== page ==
I love the idea of living simply. Without loads of material possessions nor a packed schedule. Since this is what minimalism can achieve, I think I'll give it a shot. With even more determination anyway! I have a pretty minimalist wardrobe after some work over some time, and love it; it works really well for me. In addition, I have embraced "the one in, one [or two] out" decluttering method, so I am officially challenged/ concerned how much more I can change.
For awhile now, I have followed blogs whose authors have gotten out of debt and who aspired to live a more simplified European lifestyle. Through these subjects, I stumbled upon the very inspiring community of minimalists online. I can see how owning less and, in turn, hopefully wanting less will aid in struggles with debt. You see, I have a lot of debt myself- of the credit card and student loan varieties. In fact, the major reason that I'm tied to this area and my current living situation is because of my credit card debt. I'm unable to change this at the moment, which I'd very much like to do. (New Year's Resolutions coming up soon! This'll probably be the most productive year in terms of those ever!) Ever since living in Philadelphia, I'm newly a city girl and would adore the idea of simply living in a fairly small apartment, and not wanting much more in the future myself. I also dream of living without a car, which, cost-wise, would mean no car payment, no insurance, no gas, no maintenance, no car wash, no interior vacuuming, no tickets or tolls, no cleaning supplies, no de-icer spray, etc! I could walk places or take public transportation, happily as I hate to drive.
I know I can't go very far with minimalism however. Blank white walls, for example, are not my cup of tea. I studied art history for six years afterall! I need my art, especially now my small collection of street art of Italy. I believe it was The Everyday Minimalist who defined minimalism as just owning what you love, want and use. I can certainly adopt this looser definition! One that fits me and which facilitates the kind of life I want to live.
Today, Serena from TEM recommended miss minimalist's book The Joy of Less, a minimalist living guide: How to Declutter, Organize, and Simplify Your Life (by Francine Jay) in her blog entry. Using Amazon's "search inside this book" feature, I was able to read a sizable excerpt. As previously stated, I've already gradually started to apply minimalism in my life, like I form a small pile of stuff to donate each and every week for example, yet, I think this book will still teach me new lessons. Heck, I've already parted with some old high school stuff after being inspired by the excerpt! With its five-star rating, this book comes quite highly recommended. Since my county's library system does not have it, I hope to work its purchase into my budget and order it with my next paycheck this upcoming Friday.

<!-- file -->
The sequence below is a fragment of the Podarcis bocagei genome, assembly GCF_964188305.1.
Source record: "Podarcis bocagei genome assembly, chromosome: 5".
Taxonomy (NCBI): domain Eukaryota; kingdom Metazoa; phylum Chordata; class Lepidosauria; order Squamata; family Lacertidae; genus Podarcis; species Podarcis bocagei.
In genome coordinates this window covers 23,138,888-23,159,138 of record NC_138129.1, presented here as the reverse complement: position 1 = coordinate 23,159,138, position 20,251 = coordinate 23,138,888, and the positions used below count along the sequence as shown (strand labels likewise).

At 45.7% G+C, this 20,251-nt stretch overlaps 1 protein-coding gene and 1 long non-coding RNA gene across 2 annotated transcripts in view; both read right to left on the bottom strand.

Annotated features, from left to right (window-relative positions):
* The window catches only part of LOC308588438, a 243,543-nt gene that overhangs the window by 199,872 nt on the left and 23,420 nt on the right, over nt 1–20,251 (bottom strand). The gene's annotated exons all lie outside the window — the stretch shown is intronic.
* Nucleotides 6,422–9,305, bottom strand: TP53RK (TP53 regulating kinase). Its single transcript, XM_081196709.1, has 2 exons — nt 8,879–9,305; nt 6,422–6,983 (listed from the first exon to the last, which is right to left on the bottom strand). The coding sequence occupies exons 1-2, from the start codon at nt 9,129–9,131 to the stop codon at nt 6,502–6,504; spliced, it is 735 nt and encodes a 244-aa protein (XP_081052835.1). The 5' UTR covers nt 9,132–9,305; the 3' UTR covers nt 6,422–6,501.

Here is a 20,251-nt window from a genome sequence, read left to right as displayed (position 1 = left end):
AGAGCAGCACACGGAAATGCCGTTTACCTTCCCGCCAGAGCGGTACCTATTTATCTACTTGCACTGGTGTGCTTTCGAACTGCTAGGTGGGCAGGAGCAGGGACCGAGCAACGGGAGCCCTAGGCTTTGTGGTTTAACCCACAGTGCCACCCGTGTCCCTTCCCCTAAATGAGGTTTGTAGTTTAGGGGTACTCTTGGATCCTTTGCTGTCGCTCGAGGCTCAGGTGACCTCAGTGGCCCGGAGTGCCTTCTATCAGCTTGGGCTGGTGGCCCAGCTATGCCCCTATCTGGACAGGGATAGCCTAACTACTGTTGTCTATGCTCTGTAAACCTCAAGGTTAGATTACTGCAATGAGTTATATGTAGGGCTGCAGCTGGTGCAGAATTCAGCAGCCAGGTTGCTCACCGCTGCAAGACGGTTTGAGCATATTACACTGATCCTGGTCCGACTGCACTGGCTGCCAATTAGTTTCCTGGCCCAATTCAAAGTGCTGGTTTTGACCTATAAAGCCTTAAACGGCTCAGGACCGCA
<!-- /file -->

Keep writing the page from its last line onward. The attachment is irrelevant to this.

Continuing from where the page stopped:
I hope to update you guys on my progress. I know the most difficult will be my big collection of "next apartment stuff." Will I give up a lot of that? I adore the idea of entertaining and can imagine myself as the perfect hostess, "domestic goddess" if you will. (I have given fabulous dinner parties in Philly and fun Superbowl Sunday parties and surprise birthday celebrations in college.) Anyway, over the years I have amassed a collection of items to entertain with. One of the biggest categories, if not the biggest, is glassware. I own at least four: champagne flutes, martini glasses, white and red wine goblets, and margarita glasses, and a couple of: double old-fashioned glasses and pilsners to name them off the top of my head, all stored away right now (since I temporarily live with my parents, ugh! There, I said it! ...and would rather not entertain here).
Yeah... I can't wait to get started on my new year! I hope it to be a year of great change, so stay tuned!